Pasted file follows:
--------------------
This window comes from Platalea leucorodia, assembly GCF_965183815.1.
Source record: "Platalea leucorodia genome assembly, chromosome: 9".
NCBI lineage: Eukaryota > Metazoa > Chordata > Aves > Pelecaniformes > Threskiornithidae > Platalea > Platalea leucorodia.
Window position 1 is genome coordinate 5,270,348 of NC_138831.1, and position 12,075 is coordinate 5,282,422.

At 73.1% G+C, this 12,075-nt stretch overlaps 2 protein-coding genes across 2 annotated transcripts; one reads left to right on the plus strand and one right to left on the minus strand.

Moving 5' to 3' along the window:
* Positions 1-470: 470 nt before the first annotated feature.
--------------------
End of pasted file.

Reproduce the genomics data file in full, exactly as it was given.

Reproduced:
This window comes from Platalea leucorodia, assembly GCF_965183815.1.
Source record: "Platalea leucorodia genome assembly, chromosome: 9".
NCBI lineage: Eukaryota > Metazoa > Chordata > Aves > Pelecaniformes > Threskiornithidae > Platalea > Platalea leucorodia.
Window position 1 is genome coordinate 5,270,348 of NC_138831.1, and position 12,075 is coordinate 5,282,422.

At 73.1% G+C, this 12,075-nt stretch overlaps 2 protein-coding genes across 2 annotated transcripts; one reads left to right on the plus strand and one right to left on the minus strand.

Moving 5' to 3' along the window:
* Positions 1-470: 470 nt before the first annotated feature.